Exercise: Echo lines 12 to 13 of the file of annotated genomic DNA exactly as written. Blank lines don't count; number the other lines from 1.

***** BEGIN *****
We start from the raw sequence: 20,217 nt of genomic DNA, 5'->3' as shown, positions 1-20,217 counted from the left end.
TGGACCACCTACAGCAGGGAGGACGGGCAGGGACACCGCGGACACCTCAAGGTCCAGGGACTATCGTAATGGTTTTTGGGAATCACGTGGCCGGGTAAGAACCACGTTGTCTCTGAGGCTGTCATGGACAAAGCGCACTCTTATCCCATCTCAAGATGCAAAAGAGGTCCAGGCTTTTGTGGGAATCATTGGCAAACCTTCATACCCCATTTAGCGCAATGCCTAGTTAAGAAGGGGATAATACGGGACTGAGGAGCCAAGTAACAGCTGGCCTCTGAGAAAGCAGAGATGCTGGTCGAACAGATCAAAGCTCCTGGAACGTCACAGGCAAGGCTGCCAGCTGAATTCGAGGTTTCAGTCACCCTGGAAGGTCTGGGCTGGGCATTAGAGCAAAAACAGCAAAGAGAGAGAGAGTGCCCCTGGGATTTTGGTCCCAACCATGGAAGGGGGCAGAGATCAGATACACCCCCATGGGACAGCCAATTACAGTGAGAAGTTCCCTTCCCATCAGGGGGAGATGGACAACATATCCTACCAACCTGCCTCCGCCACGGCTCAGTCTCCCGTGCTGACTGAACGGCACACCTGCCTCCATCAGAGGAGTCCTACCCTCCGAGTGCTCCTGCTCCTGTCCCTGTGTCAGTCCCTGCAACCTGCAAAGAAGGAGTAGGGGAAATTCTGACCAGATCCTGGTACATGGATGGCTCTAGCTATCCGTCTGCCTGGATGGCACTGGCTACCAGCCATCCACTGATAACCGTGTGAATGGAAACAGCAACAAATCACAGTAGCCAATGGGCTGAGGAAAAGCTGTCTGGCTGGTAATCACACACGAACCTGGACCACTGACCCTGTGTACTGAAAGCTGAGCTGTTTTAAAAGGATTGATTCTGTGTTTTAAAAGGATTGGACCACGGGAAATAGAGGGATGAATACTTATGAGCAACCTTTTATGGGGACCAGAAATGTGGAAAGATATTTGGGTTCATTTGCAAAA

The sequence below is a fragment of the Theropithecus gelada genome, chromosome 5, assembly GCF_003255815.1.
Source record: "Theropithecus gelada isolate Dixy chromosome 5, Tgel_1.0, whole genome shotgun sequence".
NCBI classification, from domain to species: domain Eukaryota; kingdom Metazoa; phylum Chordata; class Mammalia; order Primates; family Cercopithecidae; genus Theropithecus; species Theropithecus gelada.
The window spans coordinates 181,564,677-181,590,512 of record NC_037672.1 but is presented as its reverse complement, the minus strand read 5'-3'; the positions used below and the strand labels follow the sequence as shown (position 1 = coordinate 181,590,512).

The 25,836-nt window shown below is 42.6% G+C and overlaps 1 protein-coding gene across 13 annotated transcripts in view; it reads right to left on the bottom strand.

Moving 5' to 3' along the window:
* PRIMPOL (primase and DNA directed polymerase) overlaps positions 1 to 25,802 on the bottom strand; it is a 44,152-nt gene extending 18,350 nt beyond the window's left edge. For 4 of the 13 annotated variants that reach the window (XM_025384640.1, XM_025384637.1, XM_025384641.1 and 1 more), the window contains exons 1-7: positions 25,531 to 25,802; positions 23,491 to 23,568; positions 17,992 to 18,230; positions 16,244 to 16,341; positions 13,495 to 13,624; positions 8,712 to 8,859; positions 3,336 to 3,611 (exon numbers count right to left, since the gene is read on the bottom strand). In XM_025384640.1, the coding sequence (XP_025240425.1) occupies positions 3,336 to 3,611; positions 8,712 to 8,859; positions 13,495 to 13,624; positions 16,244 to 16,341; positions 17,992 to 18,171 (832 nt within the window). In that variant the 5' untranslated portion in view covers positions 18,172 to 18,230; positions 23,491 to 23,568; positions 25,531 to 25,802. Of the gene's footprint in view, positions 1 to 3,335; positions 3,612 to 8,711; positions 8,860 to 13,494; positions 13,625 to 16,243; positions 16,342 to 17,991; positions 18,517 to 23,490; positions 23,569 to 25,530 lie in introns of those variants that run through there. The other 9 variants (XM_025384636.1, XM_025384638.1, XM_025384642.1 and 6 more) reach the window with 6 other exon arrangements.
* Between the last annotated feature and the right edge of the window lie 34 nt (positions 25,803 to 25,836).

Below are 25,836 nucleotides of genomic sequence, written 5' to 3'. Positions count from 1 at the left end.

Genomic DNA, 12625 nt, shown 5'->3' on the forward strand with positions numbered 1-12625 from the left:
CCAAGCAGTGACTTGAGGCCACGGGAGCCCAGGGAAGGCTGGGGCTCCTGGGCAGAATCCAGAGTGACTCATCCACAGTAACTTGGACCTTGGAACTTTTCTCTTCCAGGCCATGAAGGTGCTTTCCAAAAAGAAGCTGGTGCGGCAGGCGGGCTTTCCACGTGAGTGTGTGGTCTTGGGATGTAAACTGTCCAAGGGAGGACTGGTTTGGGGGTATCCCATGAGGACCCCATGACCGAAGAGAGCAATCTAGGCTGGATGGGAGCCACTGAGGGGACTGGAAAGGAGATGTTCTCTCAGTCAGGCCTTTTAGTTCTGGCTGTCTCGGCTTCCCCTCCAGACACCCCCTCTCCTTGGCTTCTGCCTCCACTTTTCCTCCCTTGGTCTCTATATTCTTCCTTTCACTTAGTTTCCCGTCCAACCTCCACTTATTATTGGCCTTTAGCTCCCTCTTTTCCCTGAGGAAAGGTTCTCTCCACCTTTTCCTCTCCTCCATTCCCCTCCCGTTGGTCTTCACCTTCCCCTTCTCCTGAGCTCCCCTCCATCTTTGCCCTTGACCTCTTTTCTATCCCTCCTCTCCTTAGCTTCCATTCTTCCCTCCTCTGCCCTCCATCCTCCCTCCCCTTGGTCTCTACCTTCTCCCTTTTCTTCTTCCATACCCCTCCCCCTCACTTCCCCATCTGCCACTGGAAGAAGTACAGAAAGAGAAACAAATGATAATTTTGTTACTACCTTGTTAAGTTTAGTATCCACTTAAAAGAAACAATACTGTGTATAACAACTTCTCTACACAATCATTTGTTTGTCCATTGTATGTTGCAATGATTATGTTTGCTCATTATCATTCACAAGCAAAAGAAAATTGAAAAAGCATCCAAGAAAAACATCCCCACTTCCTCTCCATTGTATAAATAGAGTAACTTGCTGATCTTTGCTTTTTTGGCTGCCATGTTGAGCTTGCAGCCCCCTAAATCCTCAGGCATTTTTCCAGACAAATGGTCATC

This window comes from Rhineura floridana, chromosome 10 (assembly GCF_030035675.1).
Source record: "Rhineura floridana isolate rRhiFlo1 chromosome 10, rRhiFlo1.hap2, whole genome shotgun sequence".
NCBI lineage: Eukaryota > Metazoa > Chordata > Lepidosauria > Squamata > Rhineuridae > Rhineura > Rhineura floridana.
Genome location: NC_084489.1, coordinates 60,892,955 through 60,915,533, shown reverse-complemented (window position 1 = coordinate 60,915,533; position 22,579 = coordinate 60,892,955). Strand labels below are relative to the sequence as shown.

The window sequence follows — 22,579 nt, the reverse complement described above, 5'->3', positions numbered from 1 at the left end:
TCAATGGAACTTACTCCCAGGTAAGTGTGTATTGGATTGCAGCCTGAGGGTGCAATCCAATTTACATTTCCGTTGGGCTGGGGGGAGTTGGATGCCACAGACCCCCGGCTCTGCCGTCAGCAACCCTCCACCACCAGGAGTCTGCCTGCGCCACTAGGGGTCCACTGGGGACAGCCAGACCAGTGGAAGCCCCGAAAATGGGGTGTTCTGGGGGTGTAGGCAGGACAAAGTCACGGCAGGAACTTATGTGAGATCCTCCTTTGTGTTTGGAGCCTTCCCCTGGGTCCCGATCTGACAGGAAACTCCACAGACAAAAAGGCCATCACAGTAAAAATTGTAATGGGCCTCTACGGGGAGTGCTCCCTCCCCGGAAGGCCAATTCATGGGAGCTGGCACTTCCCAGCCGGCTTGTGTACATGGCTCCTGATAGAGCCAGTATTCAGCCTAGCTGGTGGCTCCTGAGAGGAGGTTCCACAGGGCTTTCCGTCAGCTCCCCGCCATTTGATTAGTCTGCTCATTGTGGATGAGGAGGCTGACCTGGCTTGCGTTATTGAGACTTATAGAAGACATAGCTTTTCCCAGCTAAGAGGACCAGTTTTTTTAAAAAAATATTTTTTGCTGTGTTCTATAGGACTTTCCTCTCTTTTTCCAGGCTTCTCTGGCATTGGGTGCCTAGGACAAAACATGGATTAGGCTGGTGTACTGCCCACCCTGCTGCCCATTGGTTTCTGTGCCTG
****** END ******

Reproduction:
Genomic DNA, 12625 nt, shown 5'->3' on the forward strand with positions numbered 1-12625 from the left:
CCAAGCAGTGACTTGAGGCCACGGGAGCCCAGGGAAGGCTGGGGCTCCTGGGCAGAATCCAGAGTGACTCATCCACAGTAACTTGGACCTTGGAACTTTTCTCTTCCAGGCCATGAAGGTGCTTTCCAAAAAGAAGCTGGTGCGGCAGGCGGGCTTTCCACGTGAGTGTGTGGTCTTGGGATGTAAACTGTCCAAGGGAGGACTGGTTTGGGGGTATCCCATGAGGACCCCATGACCGAAGAGAGCAATCTAGGCTGGATGGGAGCCACTGAGGGGACTGGAAAGGAGATGTTCTCTCAGTCAGGCCTTTTAGTTCTGGCTGTCTCGGCTTCCCCTCCAGACACCCCCTCTCCTTGGCTTCTGCCTCCACTTTTCCTCCCTTGGTCTCTATATTCTTCCTTTCACTTAGTTTCCCGTCCAACCTCCACTTATTATTGGCCTTTAGCTCCCTCTTTTCCCTGAGGAAAGGTTCTCTCCACCTTTTCCTCTCCTCCATTCCCCTCCCGTTGGTCTTCACCTTCCCCTTCTCCTGAGCTCCCCTCCATCTTTGCCCTTGACCTCTTTTCTATCCCTCCTCTCCTTAGCTTCCATTCTTCCCTCCTCTGCCCTCCATCCTCCCTCCCCTTGGTCTCTACCTTCTCCCTTTTCTTCTTCCATACCCCTCCCCCTCACTTCCCCATCTGCCACTGGAAGAAGTACAGAAAGAGAAACAAATGATAATTTTGTTACTACCTTGTTAAGTTTAGTATCCACTTAAAAGAAACAATACTGTGTATAACAACTTCTCTACACAATCATTTGTTTGTCCATTGTATGTTGCAATGATTATGTTTGCTCATTATCATTCACAAGCAAAAGAAAATTGAAAAAGCATCCAAGAAAAACATCCCCACTTCCTCTCCATTGTATAAATAGAGTAACTTGCTGATCTTTGCTTTTTTGGCTGCCATGTTGAGCTTGCAGCCCCCTAAATCCTCAGGCATTTTTCCAGACAAATGGTCATC